What is vanilla? Where it’s grown, how it’s made — and how to find the good stuff

What is vanilla? Despite often being employed as a pejorative term, vanilla is much more than that — the real stuff is one of the world’s most prized spices, and has been used to flavour all manner of beverages (and yes, vodka too). But not all vanilla is vanilla, and vanilla production causes some proper social problems. Let’s take a look at what it’s all about.

What is vanilla?

Is vanilla really that plain? It is such a popular taste, and one we’re all familiar with — so much so that vanilla gets a bad rap.

Vanilla is a bean that is a member of the orchid flower family, and is indigenous to Mexico — the Mayans and the Aztecs both used the bean to sweeten their chocolatl. Various famous figures in history since then have been credited with popularising the aromatic pod: Queen Victoria took a liking to it, boosting its popularity in England; Thomas Jefferson developed a recipe for vanilla ice cream after discovering it in France.

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It is considered the second-most expensive spice after saffron, and that’s down to labour-intensive method of pollinating and harvesting the bean.

More vanilla, more problems

The island nation of Madagascar, off the coast of Africa in the Indian Ocean, is the fifth largest island in the world, and it is responsible for somewhere around 80 percent of the world’s supply of vanilla. Vanilla makes up some  20 percent of Madagascan exports to the world.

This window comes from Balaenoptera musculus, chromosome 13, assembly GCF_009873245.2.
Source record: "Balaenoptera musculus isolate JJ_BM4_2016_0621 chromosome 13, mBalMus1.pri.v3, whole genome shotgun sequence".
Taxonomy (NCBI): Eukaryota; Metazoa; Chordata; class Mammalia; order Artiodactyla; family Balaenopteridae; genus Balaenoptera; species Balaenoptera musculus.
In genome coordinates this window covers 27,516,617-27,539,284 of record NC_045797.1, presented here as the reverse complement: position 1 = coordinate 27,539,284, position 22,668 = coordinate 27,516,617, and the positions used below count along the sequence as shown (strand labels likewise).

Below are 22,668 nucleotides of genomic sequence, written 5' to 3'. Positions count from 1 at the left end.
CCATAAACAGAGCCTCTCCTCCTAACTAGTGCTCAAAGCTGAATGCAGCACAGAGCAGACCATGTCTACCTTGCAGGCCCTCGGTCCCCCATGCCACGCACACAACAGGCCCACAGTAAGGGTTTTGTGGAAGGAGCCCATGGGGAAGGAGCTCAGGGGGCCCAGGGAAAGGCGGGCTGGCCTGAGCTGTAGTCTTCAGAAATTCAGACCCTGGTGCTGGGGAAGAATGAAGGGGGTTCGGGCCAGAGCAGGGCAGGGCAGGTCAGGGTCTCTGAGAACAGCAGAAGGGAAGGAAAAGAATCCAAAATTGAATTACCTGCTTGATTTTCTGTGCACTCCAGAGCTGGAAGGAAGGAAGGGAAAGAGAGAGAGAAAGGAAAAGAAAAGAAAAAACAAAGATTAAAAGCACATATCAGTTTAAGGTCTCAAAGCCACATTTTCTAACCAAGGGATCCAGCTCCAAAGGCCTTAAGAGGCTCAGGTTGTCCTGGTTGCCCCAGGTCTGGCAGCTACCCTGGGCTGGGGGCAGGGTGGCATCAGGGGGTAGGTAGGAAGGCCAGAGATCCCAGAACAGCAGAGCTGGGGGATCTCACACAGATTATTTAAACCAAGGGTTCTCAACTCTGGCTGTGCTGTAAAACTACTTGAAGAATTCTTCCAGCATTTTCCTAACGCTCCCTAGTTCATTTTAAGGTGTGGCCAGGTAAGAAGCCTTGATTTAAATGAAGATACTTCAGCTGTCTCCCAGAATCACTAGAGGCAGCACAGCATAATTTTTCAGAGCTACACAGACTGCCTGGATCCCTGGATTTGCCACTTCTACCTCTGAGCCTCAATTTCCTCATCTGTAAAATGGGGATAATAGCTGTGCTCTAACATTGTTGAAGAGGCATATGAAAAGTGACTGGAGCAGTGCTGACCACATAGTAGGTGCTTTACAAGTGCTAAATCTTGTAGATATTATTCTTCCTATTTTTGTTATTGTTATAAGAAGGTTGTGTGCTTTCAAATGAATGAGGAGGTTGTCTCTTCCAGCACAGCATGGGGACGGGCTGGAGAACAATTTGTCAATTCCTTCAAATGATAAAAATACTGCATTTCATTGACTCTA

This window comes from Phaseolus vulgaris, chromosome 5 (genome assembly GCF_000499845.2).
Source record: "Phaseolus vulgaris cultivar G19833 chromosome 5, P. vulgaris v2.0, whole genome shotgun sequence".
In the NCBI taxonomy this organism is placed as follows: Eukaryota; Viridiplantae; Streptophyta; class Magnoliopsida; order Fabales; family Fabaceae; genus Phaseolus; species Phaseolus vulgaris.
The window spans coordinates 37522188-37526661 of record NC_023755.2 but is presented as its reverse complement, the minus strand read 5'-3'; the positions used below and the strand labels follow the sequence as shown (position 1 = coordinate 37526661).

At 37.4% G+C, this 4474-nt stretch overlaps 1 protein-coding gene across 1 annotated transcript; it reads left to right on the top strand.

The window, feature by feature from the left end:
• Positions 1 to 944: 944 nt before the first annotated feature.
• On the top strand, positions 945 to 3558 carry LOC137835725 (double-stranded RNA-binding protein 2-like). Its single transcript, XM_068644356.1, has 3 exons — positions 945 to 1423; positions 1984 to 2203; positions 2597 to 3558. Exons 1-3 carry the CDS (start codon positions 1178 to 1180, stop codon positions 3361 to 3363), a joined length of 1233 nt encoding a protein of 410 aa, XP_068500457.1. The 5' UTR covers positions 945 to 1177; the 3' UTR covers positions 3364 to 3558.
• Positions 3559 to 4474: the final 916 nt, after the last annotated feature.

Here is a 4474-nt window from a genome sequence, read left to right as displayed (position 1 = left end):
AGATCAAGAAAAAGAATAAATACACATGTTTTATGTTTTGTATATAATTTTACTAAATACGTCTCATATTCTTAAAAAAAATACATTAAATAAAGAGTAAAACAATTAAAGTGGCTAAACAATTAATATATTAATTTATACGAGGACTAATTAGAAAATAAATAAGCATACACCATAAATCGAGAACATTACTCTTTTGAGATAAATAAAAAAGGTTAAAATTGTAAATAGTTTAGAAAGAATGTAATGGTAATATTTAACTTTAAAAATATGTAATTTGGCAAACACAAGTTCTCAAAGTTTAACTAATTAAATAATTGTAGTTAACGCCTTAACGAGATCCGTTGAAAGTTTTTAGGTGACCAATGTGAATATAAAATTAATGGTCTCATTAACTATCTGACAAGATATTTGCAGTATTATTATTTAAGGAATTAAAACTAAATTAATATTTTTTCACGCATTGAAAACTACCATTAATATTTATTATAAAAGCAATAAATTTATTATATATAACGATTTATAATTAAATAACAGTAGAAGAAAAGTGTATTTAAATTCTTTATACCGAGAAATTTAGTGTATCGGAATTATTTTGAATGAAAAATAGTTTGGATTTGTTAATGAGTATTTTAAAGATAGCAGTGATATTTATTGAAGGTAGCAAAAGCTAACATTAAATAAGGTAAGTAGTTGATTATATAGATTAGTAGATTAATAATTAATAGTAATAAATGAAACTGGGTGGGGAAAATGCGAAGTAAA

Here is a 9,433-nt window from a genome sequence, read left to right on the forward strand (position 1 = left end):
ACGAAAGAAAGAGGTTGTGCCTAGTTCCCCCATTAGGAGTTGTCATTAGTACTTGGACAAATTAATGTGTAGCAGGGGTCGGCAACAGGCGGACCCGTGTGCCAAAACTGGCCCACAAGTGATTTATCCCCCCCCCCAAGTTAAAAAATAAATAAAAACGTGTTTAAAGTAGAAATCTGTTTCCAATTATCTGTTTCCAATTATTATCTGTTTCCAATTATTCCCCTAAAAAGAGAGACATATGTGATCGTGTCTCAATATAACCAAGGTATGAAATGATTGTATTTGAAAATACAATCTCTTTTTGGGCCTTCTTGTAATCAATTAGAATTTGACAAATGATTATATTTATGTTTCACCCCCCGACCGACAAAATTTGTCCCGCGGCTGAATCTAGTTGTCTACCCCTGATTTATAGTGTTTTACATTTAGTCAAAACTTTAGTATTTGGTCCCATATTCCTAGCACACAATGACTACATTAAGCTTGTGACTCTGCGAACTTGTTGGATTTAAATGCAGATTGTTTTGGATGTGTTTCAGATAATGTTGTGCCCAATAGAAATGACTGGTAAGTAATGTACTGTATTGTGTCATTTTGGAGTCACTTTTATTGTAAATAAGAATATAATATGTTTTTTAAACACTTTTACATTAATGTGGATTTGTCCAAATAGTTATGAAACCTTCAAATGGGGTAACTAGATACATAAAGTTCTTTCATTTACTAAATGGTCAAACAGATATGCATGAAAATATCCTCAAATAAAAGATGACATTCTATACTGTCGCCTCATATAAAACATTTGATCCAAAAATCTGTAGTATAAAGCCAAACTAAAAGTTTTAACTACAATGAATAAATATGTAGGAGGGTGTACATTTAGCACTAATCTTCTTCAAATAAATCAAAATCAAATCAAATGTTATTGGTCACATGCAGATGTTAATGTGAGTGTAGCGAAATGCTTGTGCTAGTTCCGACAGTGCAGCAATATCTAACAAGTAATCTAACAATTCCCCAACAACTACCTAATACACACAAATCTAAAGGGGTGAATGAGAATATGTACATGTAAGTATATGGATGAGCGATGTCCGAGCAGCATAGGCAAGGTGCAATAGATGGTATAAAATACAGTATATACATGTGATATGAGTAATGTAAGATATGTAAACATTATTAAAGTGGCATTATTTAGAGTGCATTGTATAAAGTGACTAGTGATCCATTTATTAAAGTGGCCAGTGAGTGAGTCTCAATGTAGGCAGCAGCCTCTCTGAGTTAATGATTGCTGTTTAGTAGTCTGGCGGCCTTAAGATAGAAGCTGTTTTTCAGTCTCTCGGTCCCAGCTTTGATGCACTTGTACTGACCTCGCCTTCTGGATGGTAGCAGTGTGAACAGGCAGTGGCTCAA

And the price for vanilla on global markets has gone through the roof in the last couple of years.

Because of this, the Financial Times reported, vigilante groups have sprung up to defend against the crooks and thieves raiding vanilla farms in the middle of the night.

Madagascar, according to the World Bank, is one of the world’s poorest nations with a poverty rate at over 74 percent, and suffers from the fourth-highest rate of malnutrition in the world. They also experience, on average, three cyclones per year.

Farmers typically receive between five and 10 percent of the value of their crops, with middlemen taking the lion’s share.

The high price also means that farmers have a greater incentive to grow vanilla than they do staple crops like rice.

The high price of vanilla has been attributed to the western world’s desire for natural ingredients instead of synthetic flavours, years of drought in Madagascar haven’t helped either, and on March 7 2017, tropical cyclone Enawo hit the island, destroying something in the order of 80 to 90 percent of that year’s vanilla crop.

Pollinating vanilla. Photo: iStock

How vanilla is produced

There is a 24 hour window in which the flower can be pollinated — outside of which, the flower will, as flowers do, wither and die. In its native environment, the flower is pollinated by a Mexican melipona bee (it is thought – there’s some discussion around this point), and on occasion by hummingbirds.

To harvest it commercially — as they do in Madagascar, Tahiti, Indonesia or any other number countries which produce it — requires some deft handiwork, one that resists mechanisation and using a process said to be invented by a 12 year old slave boy in 1841 on Reunion Island. The kid was named Edmond Albius, and he used a small twig and his thumb to rub the pollen from the male anther to the female stigma and voila, pollination and pods cometh.